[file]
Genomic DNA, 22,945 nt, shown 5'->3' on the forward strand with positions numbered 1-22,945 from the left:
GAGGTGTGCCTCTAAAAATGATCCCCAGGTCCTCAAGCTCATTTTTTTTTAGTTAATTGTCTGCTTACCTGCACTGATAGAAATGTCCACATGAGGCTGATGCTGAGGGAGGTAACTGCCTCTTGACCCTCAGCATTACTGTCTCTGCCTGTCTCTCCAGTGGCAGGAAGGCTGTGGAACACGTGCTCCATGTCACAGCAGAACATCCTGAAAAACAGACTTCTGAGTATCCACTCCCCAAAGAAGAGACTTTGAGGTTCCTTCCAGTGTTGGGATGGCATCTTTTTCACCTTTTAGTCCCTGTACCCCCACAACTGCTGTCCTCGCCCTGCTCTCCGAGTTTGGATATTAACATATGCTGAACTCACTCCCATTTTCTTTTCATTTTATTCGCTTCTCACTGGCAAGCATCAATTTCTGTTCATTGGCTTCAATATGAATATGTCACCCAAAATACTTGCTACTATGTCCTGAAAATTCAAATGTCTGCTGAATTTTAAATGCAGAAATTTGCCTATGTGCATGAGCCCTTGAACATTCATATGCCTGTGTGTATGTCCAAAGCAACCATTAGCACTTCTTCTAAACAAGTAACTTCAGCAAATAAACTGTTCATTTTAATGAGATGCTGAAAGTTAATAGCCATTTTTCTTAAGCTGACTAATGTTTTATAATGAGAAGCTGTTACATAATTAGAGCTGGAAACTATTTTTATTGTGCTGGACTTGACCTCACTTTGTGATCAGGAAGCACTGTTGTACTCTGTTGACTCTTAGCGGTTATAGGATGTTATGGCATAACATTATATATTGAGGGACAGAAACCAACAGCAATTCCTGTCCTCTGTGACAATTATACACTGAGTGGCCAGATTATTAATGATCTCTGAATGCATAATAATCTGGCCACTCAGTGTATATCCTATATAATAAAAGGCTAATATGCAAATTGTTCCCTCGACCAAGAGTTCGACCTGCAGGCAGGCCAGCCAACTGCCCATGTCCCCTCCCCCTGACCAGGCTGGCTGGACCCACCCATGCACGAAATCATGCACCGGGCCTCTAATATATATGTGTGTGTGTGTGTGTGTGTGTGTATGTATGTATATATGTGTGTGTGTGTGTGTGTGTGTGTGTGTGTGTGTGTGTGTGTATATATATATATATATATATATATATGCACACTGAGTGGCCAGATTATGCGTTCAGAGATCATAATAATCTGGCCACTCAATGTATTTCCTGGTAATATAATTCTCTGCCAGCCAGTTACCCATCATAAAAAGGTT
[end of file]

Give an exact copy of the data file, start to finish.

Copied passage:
Genomic DNA, 22,945 nt, shown 5'->3' on the forward strand with positions numbered 1-22,945 from the left:
GAGGTGTGCCTCTAAAAATGATCCCCAGGTCCTCAAGCTCATTTTTTTTTAGTTAATTGTCTGCTTACCTGCACTGATAGAAATGTCCACATGAGGCTGATGCTGAGGGAGGTAACTGCCTCTTGACCCTCAGCATTACTGTCTCTGCCTGTCTCTCCAGTGGCAGGAAGGCTGTGGAACACGTGCTCCATGTCACAGCAGAACATCCTGAAAAACAGACTTCTGAGTATCCACTCCCCAAAGAAGAGACTTTGAGGTTCCTTCCAGTGTTGGGATGGCATCTTTTTCACCTTTTAGTCCCTGTACCCCCACAACTGCTGTCCTCGCCCTGCTCTCCGAGTTTGGATATTAACATATGCTGAACTCACTCCCATTTTCTTTTCATTTTATTCGCTTCTCACTGGCAAGCATCAATTTCTGTTCATTGGCTTCAATATGAATATGTCACCCAAAATACTTGCTACTATGTCCTGAAAATTCAAATGTCTGCTGAATTTTAAATGCAGAAATTTGCCTATGTGCATGAGCCCTTGAACATTCATATGCCTGTGTGTATGTCCAAAGCAACCATTAGCACTTCTTCTAAACAAGTAACTTCAGCAAATAAACTGTTCATTTTAATGAGATGCTGAAAGTTAATAGCCATTTTTCTTAAGCTGACTAATGTTTTATAATGAGAAGCTGTTACATAATTAGAGCTGGAAACTATTTTTATTGTGCTGGACTTGACCTCACTTTGTGATCAGGAAGCACTGTTGTACTCTGTTGACTCTTAGCGGTTATAGGATGTTATGGCATAACATTATATATTGAGGGACAGAAACCAACAGCAATTCCTGTCCTCTGTGACAATTATACACTGAGTGGCCAGATTATTAATGATCTCTGAATGCATAATAATCTGGCCACTCAGTGTATATCCTATATAATAAAAGGCTAATATGCAAATTGTTCCCTCGACCAAGAGTTCGACCTGCAGGCAGGCCAGCCAACTGCCCATGTCCCCTCCCCCTGACCAGGCTGGCTGGACCCACCCATGCACGAAATCATGCACCGGGCCTCTAATATATATGTGTGTGTGTGTGTGTGTGTGTGTATGTATGTATATATGTGTGTGTGTGTGTGTGTGTGTGTGTGTGTGTGTGTGTGTGTATATATATATATATATATATATATATGCACACTGAGTGGCCAGATTATGCGTTCAGAGATCATAATAATCTGGCCACTCAATGTATTTCCTGGTAATATAATTCTCTGCCAGCCAGTTACCCATCATAAAAAGGTT